How many times have we missed out on a moment? How many of us allow life to happen to us instead of us taking responsibility for our own happiness? How many of us face our mistakes with zeal so that we can come up with a solution as quickly as possible? Bruno Paillard is a man who proudly talks about the special moments of his childhood but he is not stuck lamenting a past that no longer exists… he has taken the best facets of his upbringing and combined them with the improvements of the modern world. He lives as fully as someone can in any given point in time, and so every day holds an exciting surprise of the fruits of his labor… Bruno is not counting time he does not have but rather living a lifetime in each moment that is reflected in the depth and longevity of his wines.
Tasting at Champagne Bruno Paillard seminar October 5th, 2017
All of the Champagnes listed below are Extra Brut (drier than Brut) with no more than 6 g/l residual sugar added at dosage. Bruno said he works with vineyards that get enough ripeness so he does not need to add that much sugar to find balance, “Complexity must not be confused with heaviness.”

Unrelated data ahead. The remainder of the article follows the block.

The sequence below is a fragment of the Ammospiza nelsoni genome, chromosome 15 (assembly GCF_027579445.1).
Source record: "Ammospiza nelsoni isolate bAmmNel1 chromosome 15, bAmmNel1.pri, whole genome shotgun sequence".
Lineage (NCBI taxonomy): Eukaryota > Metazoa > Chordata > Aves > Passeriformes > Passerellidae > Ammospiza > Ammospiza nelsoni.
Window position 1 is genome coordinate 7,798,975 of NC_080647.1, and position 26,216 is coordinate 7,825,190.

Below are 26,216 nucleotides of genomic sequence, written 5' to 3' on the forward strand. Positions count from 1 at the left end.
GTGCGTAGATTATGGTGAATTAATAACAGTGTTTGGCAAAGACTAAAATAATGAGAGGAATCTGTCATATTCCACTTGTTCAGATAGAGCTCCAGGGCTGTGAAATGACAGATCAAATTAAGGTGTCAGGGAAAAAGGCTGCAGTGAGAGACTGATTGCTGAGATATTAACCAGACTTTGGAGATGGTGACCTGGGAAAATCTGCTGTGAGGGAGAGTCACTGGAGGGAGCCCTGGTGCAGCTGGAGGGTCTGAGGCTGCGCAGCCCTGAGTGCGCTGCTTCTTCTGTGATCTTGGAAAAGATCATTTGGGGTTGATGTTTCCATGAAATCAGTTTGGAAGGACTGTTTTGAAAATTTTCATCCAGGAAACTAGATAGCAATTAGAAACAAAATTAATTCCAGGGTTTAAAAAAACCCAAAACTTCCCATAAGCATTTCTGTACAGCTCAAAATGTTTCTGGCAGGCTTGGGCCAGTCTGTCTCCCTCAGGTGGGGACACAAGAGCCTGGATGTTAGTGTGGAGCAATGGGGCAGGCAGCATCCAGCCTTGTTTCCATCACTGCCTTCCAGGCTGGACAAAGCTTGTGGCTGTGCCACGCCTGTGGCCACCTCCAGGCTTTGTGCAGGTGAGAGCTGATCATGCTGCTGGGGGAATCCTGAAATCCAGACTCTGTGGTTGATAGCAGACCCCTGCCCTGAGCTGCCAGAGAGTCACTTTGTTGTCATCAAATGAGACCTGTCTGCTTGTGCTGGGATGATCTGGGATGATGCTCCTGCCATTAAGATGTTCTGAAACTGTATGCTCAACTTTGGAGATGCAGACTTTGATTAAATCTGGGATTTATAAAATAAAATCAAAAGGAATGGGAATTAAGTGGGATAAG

–Champagne Première Cuvée MV (multi-vintages): 45% Pinot Noir, 22% Pinot Meunier and 33% Chardonnay (from Côte des Blancs). 38% from reserve wines that include 25 vintages since 1985. Bruno calls his non-vintage wines multi-vintages because he specially blends various vintages to find a particular style. 3 years aging on the lees and allowed 5 months of “recovery” after disgorgement. It was disgorged in February 2017.
Mouthwatering granny smith apple and citrus peel that has cinnamon toast notes. Despite being a drier style, it was not austere in any way… creamy texture and plenty of fruit.
–Champagne Rosé Première Cuvée MV (multi-vintages): Majority Pinot Noir (some vinified as white, some as red) with a small amount of Chardonnay. The blending and aging practices are similar to the above Champagne Première Cuvée MV.